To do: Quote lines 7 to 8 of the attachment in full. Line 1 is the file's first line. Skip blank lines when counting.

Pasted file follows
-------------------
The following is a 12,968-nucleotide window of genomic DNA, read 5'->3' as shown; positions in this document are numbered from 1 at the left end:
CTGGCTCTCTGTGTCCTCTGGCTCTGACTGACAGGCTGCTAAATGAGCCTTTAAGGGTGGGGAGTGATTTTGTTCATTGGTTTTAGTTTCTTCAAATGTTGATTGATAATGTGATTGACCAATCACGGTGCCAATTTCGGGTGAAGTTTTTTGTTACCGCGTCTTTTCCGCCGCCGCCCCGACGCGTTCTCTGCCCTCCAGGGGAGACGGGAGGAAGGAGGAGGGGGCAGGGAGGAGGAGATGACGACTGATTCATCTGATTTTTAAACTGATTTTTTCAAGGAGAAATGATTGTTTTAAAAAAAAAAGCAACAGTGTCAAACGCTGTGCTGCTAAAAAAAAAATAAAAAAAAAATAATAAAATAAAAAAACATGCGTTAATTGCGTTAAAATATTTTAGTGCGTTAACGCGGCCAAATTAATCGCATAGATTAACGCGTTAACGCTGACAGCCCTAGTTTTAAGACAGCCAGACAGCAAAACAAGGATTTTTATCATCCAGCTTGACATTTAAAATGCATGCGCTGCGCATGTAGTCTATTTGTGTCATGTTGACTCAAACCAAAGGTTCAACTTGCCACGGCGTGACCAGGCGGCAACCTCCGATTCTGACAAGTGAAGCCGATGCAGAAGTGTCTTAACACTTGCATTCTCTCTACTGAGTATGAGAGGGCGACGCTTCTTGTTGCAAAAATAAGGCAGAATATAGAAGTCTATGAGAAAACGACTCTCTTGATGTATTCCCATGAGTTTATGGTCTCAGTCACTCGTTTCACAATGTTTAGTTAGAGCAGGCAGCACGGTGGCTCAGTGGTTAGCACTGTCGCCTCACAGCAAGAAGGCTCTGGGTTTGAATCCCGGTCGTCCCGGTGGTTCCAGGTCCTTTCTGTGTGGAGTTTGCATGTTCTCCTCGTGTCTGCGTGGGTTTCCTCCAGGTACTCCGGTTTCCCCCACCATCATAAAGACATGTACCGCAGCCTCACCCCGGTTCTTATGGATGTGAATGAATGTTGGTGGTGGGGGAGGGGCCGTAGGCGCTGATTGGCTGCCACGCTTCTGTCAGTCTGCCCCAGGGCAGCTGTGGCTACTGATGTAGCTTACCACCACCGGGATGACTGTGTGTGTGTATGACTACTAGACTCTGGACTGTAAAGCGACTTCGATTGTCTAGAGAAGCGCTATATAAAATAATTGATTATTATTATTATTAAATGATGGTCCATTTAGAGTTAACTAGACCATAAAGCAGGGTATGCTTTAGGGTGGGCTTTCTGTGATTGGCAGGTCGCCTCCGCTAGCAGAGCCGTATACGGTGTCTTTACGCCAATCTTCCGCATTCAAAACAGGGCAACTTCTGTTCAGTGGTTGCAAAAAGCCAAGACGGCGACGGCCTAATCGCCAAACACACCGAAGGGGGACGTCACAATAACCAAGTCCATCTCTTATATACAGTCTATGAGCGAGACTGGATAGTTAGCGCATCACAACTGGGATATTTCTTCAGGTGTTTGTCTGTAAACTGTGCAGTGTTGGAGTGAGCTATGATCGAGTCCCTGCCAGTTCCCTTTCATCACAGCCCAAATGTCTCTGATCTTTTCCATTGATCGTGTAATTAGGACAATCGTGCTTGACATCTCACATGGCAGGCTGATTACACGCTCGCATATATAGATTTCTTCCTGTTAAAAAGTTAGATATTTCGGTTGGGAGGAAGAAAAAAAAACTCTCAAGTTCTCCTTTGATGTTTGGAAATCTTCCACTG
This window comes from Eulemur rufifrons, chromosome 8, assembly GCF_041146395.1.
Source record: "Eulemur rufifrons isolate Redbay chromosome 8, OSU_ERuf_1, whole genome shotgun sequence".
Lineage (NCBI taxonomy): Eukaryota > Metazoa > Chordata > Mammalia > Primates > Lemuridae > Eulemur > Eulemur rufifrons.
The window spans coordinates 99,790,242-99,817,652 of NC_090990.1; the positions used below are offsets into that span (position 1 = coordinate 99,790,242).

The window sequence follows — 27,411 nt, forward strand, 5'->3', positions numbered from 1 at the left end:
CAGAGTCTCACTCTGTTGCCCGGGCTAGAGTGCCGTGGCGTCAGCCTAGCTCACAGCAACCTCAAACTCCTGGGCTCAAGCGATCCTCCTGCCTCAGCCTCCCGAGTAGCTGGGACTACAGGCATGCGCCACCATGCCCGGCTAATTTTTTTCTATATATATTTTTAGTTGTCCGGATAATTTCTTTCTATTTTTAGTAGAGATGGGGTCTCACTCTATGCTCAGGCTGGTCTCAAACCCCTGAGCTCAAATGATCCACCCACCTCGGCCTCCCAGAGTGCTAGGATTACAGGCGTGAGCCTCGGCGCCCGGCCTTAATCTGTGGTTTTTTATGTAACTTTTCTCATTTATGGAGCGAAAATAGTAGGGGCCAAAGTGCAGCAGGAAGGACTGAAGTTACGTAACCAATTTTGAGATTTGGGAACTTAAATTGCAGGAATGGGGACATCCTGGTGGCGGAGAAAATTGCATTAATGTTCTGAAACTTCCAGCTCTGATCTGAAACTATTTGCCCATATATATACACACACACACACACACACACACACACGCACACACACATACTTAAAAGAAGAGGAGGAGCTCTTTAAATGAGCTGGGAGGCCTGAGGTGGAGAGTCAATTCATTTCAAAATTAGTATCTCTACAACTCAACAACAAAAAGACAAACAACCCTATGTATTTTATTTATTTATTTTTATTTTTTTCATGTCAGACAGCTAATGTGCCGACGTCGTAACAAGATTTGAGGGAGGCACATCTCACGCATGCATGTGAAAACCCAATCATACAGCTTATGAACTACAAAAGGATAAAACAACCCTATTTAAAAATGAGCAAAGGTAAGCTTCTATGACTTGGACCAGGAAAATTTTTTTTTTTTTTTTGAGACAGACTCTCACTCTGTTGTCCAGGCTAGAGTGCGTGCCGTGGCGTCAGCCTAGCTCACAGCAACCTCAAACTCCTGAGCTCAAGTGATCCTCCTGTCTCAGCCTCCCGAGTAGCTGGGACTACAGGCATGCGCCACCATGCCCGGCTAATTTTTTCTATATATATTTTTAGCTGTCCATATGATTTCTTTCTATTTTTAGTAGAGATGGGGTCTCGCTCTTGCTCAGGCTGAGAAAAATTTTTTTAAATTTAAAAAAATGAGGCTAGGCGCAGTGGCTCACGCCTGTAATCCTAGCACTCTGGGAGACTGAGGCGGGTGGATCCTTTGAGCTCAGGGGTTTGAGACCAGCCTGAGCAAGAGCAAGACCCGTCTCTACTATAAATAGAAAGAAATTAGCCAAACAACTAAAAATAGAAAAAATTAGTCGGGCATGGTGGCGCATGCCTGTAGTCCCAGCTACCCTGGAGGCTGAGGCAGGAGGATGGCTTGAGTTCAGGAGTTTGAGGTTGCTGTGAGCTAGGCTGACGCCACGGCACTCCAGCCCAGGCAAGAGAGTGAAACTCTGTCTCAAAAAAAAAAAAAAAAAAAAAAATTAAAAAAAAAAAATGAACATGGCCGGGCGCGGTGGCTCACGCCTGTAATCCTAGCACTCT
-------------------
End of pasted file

The window sequence follows — 27,411 nt, forward strand, 5'->3', positions numbered from 1 at the left end:
CAGAGTCTCACTCTGTTGCCCGGGCTAGAGTGCCGTGGCGTCAGCCTAGCTCACAGCAACCTCAAACTCCTGGGCTCAAGCGATCCTCCTGCCTCAGCCTCCCGAGTAGCTGGGACTACAGGCATGCGCCACCATGCCCGGCTAATTTTTTTCTATATATATTTTTAGTTGTCCGGATAATTTCTTTCTATTTTTAGTAGAGATGGGGTCTCACTCTATGCTCAGGCTGGTCTCAAACCCCTGAGCTCAAATGATCCACCCACCTCGGCCTCCCAGAGTGCTAGGATTACAGGCGTGAGCCTCGGCGCCCGGCCTTAATCTGTGGTTTTTTATGTAACTTTTCTCATTTATGGAGCGAAAATAGTAGGGGCCAAAGTGCAGCAGGAAGGACTGAAGTTACGTAACCAATTTTGAGATTTGGGAACTTAAATTGCAGGAATGGGGACATCCTGGTGGCGGAGAAAATTGCATTAATGTTCTGAAACTTCCAGCTCTGATCTGAAACTATTTGCCCATATATATACACACACACACACACACACACACACACGCACACACACATACTTAAAAGAAGAGGAGGAGCTCTTTAAATGAGCTGGGAGGCCTGAGGTGGAGAGTCAATTCATTTCAAAATTAGTATCTCTACAACTCAACAACAAAAAGACAAACAACCCTATGTATTTTATTTATTTATTTTTATTTTTTTCATGTCAGACAGCTAATGTGCCGACGTCGTAACAAGATTTGAGGGAGGCACATCTCACGCATGCATGTGAAAACCCAATCATACAGCTTATGAACTACAAAAGGATAAAACAACCCTATTTAAAAATGAGCAAAGGTAAGCTTCTATGACTTGGACCAGGAAAATTTTTTTTTTTTTTTTGAGACAGACTCTCACTCTGTTGTCCAGGCTAGAGTGCGTGCCGTGGCGTCAGCCTAGCTCACAGCAACCTCAAACTCCTGAGCTCAAGTGATCCTCCTGTCTCAGCCTCCCGAGTAGCTGGGACTACAGGCATGCGCCACCATGCCCGGCTAATTTTTTCTATATATATTTTTAGCTGTCCATATGATTTCTTTCTATTTTTAGTAGAGATGGGGTCTCGCTCTTGCTCAGGCTGAGAAAAATTTTTTTAAATTTAAAAAAATGAGGCTAGGCGCAGTGGCTCACGCCTGTAATCCTAGCACTCTGGGAGACTGAGGCGGGTGGATCCTTTGAGCTCAGGGGTTTGAGACCAGCCTGAGCAAGAGCAAGACCCGTCTCTACTATAAATAGAAAGAAATTAGCCAAACAACTAAAAATAGAAAAAATTAGTCGGGCATGGTGGCGCATGCCTGTAGTCCCAGCTACCCTGGAGGCTGAGGCAGGAGGATGGCTTGAGTTCAGGAGTTTGAGGTTGCTGTGAGCTAGGCTGACGCCACGGCACTCCAGCCCAGGCAAGAGAGTGAAACTCTGTCTCAAAAAAAAAAAAAAAAAAAAAAATTAAAAAAAAAAAATGAACATGGCCGGGCGCGGTGGCTCACGCCTGTAATCCTAGCACTCT